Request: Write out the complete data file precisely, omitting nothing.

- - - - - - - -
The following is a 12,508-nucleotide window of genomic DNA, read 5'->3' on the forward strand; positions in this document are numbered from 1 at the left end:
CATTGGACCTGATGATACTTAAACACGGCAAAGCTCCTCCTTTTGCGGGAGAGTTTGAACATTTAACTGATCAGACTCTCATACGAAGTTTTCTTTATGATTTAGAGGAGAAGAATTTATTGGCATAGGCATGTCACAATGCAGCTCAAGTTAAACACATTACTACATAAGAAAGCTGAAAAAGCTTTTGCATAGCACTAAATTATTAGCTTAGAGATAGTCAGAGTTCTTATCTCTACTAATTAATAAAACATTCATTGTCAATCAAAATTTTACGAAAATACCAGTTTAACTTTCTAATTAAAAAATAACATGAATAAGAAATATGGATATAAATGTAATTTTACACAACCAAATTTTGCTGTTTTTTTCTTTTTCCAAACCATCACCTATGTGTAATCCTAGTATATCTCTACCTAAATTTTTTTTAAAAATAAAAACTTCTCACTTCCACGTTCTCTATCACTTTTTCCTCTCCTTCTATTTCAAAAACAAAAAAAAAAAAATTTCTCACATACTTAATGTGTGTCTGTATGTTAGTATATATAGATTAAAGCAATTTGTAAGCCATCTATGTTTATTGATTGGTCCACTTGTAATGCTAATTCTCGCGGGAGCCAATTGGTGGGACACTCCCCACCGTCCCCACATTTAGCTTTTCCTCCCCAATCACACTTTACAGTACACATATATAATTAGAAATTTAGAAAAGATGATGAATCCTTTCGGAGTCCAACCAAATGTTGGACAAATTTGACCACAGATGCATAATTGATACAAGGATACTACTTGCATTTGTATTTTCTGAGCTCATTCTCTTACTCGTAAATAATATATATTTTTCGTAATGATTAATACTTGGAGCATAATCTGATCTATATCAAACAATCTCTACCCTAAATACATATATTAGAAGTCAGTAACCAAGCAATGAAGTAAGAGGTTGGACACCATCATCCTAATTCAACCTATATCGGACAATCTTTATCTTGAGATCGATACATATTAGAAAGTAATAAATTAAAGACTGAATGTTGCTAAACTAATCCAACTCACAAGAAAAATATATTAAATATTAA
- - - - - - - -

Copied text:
The following is a 12,508-nucleotide window of genomic DNA, read 5'->3' on the forward strand; positions in this document are numbered from 1 at the left end:
CATTGGACCTGATGATACTTAAACACGGCAAAGCTCCTCCTTTTGCGGGAGAGTTTGAACATTTAACTGATCAGACTCTCATACGAAGTTTTCTTTATGATTTAGAGGAGAAGAATTTATTGGCATAGGCATGTCACAATGCAGCTCAAGTTAAACACATTACTACATAAGAAAGCTGAAAAAGCTTTTGCATAGCACTAAATTATTAGCTTAGAGATAGTCAGAGTTCTTATCTCTACTAATTAATAAAACATTCATTGTCAATCAAAATTTTACGAAAATACCAGTTTAACTTTCTAATTAAAAAATAACATGAATAAGAAATATGGATATAAATGTAATTTTACACAACCAAATTTTGCTGTTTTTTTCTTTTTCCAAACCATCACCTATGTGTAATCCTAGTATATCTCTACCTAAATTTTTTTTAAAAATAAAAACTTCTCACTTCCACGTTCTCTATCACTTTTTCCTCTCCTTCTATTTCAAAAACAAAAAAAAAAAAATTTCTCACATACTTAATGTGTGTCTGTATGTTAGTATATATAGATTAAAGCAATTTGTAAGCCATCTATGTTTATTGATTGGTCCACTTGTAATGCTAATTCTCGCGGGAGCCAATTGGTGGGACACTCCCCACCGTCCCCACATTTAGCTTTTCCTCCCCAATCACACTTTACAGTACACATATATAATTAGAAATTTAGAAAAGATGATGAATCCTTTCGGAGTCCAACCAAATGTTGGACAAATTTGACCACAGATGCATAATTGATACAAGGATACTACTTGCATTTGTATTTTCTGAGCTCATTCTCTTACTCGTAAATAATATATATTTTTCGTAATGATTAATACTTGGAGCATAATCTGATCTATATCAAACAATCTCTACCCTAAATACATATATTAGAAGTCAGTAACCAAGCAATGAAGTAAGAGGTTGGACACCATCATCCTAATTCAACCTATATCGGACAATCTTTATCTTGAGATCGATACATATTAGAAAGTAATAAATTAAAGACTGAATGTTGCTAAACTAATCCAACTCACAAGAAAAATATATTAAATATTAA